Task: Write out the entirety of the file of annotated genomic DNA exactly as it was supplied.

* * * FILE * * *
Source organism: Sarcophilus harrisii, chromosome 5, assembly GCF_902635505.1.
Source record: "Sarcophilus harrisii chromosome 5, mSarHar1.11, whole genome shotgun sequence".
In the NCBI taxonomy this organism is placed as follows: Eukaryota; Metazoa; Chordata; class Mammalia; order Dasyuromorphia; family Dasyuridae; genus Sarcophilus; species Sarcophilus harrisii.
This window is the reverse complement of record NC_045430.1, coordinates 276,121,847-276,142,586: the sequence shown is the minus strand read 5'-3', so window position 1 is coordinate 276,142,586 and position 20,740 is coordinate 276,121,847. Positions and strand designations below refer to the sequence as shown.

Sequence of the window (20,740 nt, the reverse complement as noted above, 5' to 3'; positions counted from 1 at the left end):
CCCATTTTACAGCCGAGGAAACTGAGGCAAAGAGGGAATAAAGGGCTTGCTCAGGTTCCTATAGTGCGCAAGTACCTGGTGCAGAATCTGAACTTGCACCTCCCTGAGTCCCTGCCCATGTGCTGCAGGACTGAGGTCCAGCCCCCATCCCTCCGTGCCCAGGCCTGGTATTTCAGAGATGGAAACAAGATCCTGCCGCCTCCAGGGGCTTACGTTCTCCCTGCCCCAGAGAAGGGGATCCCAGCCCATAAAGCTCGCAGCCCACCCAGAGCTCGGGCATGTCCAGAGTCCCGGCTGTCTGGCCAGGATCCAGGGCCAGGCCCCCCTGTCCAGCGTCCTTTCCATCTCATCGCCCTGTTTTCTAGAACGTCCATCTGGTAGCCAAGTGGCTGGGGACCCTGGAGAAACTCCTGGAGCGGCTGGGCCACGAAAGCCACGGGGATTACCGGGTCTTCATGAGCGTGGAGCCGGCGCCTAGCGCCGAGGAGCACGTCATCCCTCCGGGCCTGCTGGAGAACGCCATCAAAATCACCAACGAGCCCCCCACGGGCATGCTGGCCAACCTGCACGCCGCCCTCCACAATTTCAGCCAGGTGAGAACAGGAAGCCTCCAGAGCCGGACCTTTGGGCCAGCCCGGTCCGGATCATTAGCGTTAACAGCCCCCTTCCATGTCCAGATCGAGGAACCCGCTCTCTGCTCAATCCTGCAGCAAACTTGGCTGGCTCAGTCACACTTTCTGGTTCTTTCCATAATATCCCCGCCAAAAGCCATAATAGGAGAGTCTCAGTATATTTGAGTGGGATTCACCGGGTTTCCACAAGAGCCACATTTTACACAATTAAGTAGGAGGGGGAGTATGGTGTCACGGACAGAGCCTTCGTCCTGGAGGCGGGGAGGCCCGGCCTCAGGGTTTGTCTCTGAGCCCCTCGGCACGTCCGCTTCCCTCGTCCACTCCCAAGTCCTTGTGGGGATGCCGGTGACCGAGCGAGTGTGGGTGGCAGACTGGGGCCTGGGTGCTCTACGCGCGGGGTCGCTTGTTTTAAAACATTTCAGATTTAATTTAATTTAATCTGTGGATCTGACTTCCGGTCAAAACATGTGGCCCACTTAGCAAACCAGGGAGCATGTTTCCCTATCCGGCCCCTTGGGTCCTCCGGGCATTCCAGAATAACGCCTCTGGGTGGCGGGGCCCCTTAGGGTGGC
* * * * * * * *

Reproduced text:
Source organism: Sarcophilus harrisii, chromosome 5, assembly GCF_902635505.1.
Source record: "Sarcophilus harrisii chromosome 5, mSarHar1.11, whole genome shotgun sequence".
In the NCBI taxonomy this organism is placed as follows: Eukaryota; Metazoa; Chordata; class Mammalia; order Dasyuromorphia; family Dasyuridae; genus Sarcophilus; species Sarcophilus harrisii.
This window is the reverse complement of record NC_045430.1, coordinates 276,121,847-276,142,586: the sequence shown is the minus strand read 5'-3', so window position 1 is coordinate 276,142,586 and position 20,740 is coordinate 276,121,847. Positions and strand designations below refer to the sequence as shown.

Sequence of the window (20,740 nt, the reverse complement as noted above, 5' to 3'; positions counted from 1 at the left end):
CCCATTTTACAGCCGAGGAAACTGAGGCAAAGAGGGAATAAAGGGCTTGCTCAGGTTCCTATAGTGCGCAAGTACCTGGTGCAGAATCTGAACTTGCACCTCCCTGAGTCCCTGCCCATGTGCTGCAGGACTGAGGTCCAGCCCCCATCCCTCCGTGCCCAGGCCTGGTATTTCAGAGATGGAAACAAGATCCTGCCGCCTCCAGGGGCTTACGTTCTCCCTGCCCCAGAGAAGGGGATCCCAGCCCATAAAGCTCGCAGCCCACCCAGAGCTCGGGCATGTCCAGAGTCCCGGCTGTCTGGCCAGGATCCAGGGCCAGGCCCCCCTGTCCAGCGTCCTTTCCATCTCATCGCCCTGTTTTCTAGAACGTCCATCTGGTAGCCAAGTGGCTGGGGACCCTGGAGAAACTCCTGGAGCGGCTGGGCCACGAAAGCCACGGGGATTACCGGGTCTTCATGAGCGTGGAGCCGGCGCCTAGCGCCGAGGAGCACGTCATCCCTCCGGGCCTGCTGGAGAACGCCATCAAAATCACCAACGAGCCCCCCACGGGCATGCTGGCCAACCTGCACGCCGCCCTCCACAATTTCAGCCAGGTGAGAACAGGAAGCCTCCAGAGCCGGACCTTTGGGCCAGCCCGGTCCGGATCATTAGCGTTAACAGCCCCCTTCCATGTCCAGATCGAGGAACCCGCTCTCTGCTCAATCCTGCAGCAAACTTGGCTGGCTCAGTCACACTTTCTGGTTCTTTCCATAATATCCCCGCCAAAAGCCATAATAGGAGAGTCTCAGTATATTTGAGTGGGATTCACCGGGTTTCCACAAGAGCCACATTTTACACAATTAAGTAGGAGGGGGAGTATGGTGTCACGGACAGAGCCTTCGTCCTGGAGGCGGGGAGGCCCGGCCTCAGGGTTTGTCTCTGAGCCCCTCGGCACGTCCGCTTCCCTCGTCCACTCCCAAGTCCTTGTGGGGATGCCGGTGACCGAGCGAGTGTGGGTGGCAGACTGGGGCCTGGGTGCTCTACGCGCGGGGTCGCTTGTTTTAAAACATTTCAGATTTAATTTAATTTAATCTGTGGATCTGACTTCCGGTCAAAACATGTGGCCCACTTAGCAAACCAGGGAGCATGTTTCCCTATCCGGCCCCTTGGGTCCTCCGGGCATTCCAGAATAACGCCTCTGGGTGGCGGGGCCCCTTAGGGTGGC